Why group entrepreneurship is the norm, even though it brings challenges to start-ups
Yesterday we brought you part one of our interview with EntrepreneurFinder’s Luke Deering (Facebook | @luke_deering). He told us that “failing fast” isn’t always an option and that there is no one standard path to becoming a successful entrepreneur.
Today we ask Luke if there is a difference between companies started by single entrepreneurs or those started by friends and business partners. He describes the skills, besides the business ones, that multi-party start ups need to develop to create a successful company and lasting relationships.
[The Sociable] There is an emphasis on the entrepreneur, but many successful companies have been created by more than one entrepreneur (Google’s Brin and Page, for example). Is Google the exception?
[Luke Deering] That is a great question. I think Google is pretty much the norm, in regards to the number of founders. A great website called ycombinator.com [who have been involved in bringing Reddit, Scribd, Xobni, Weebly, Disqus, Dropbox, Justin.tv, Posterous, DailyBooth to international success] carried out a study a couple of years back and found that approximately 37% of tech startups have a single founder. But I think it depends on the industry. If you start a plumbing company, it might be easier to be a single founder, than if you are in an industry with high human and capital startup cost.
[The Sociable] Is there a marked difference between companies created by solo-entrepreneurs and those created by a team?
[Luke Deering] Maybe not a marked difference but there is definitely a difference. A company created by a team has more information, more tools, access to more initial capital, and should make more well-rounded decisions. All of this combined with a good idea and the ability to execute, usually creates a better base for a company, than that of a single founder.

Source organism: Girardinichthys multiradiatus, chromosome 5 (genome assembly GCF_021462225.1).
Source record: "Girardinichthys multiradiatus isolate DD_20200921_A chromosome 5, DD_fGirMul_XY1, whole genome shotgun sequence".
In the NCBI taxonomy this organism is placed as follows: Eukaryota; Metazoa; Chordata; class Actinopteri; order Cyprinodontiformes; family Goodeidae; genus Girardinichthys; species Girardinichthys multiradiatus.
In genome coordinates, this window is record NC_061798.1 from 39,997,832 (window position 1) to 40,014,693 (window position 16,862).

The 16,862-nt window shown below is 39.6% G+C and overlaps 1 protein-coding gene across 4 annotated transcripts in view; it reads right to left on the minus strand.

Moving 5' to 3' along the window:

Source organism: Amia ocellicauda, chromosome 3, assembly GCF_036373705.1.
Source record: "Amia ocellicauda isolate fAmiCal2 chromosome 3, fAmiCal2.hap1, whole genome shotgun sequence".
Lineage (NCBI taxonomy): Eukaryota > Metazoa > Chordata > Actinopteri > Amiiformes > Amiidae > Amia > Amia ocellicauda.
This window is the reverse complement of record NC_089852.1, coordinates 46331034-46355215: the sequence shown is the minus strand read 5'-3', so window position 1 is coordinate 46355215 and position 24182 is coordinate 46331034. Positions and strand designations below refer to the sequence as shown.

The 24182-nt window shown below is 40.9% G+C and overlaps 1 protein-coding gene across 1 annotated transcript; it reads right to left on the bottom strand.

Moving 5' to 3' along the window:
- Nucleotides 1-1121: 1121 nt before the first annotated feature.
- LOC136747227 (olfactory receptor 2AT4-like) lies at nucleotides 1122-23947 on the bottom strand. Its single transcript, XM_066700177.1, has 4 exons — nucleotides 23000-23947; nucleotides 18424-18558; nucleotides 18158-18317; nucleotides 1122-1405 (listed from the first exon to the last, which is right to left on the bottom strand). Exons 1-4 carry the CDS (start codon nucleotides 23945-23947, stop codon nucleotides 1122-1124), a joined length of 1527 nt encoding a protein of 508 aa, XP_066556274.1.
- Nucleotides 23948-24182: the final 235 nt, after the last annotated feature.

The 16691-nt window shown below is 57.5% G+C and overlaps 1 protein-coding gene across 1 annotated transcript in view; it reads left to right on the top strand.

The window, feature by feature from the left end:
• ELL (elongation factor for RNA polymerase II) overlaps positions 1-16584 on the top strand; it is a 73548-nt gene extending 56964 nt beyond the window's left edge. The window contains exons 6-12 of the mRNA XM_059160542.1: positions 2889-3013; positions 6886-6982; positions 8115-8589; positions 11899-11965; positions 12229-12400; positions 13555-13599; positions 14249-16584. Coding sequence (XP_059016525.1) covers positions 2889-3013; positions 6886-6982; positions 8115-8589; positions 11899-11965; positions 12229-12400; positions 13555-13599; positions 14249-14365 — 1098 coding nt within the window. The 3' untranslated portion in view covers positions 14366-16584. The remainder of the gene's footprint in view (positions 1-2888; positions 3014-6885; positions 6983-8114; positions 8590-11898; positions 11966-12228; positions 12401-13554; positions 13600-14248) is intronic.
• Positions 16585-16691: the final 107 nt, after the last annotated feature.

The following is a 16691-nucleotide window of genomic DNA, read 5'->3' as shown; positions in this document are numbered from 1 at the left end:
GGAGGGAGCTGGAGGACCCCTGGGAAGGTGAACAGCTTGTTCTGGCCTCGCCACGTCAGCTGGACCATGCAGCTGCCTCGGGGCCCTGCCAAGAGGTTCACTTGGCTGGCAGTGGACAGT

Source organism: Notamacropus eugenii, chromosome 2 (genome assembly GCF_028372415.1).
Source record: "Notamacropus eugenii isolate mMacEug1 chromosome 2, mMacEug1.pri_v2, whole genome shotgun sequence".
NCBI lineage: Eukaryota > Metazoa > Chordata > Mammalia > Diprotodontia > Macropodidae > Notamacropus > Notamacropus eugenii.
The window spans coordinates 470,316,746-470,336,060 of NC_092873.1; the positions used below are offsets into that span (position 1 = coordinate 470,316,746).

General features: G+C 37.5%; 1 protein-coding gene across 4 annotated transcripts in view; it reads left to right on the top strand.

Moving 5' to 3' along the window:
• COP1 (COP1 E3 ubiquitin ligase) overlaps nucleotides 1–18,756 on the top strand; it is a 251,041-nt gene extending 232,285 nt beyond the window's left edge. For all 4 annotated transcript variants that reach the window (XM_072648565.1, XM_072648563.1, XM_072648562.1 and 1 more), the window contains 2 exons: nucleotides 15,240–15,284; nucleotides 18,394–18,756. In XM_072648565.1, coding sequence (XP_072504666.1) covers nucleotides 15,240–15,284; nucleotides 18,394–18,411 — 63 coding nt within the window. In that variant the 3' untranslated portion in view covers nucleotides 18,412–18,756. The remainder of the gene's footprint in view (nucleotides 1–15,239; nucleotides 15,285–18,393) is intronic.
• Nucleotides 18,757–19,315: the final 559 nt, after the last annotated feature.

[The Sociable] What advice would you give a group of people starting up their own business, in relation to managing their dynamic?
[Luke Deering] First of all, make sure you pick the team for the right reasons, not just because they are your friends, but because they have the right skill set and at the end of a crap day you want them sitting next to you.
There will always be some disagreements between founders. Disagreements around directions of ideas are good because they create multiple angles to approach a given scenario. Disagreements lead to innovation and new ideas that would never have surfaced if everyone agreed all the time.
Finally, It’s a good idea to set up an incentive scheme, designed to reward those that work hard and appropriately adjust the ownership of those that become either unmotivated or prematurely decide to leave the company. The last thing you and the remaining members want to do is to end up working for a co-founder that left the company early in the process.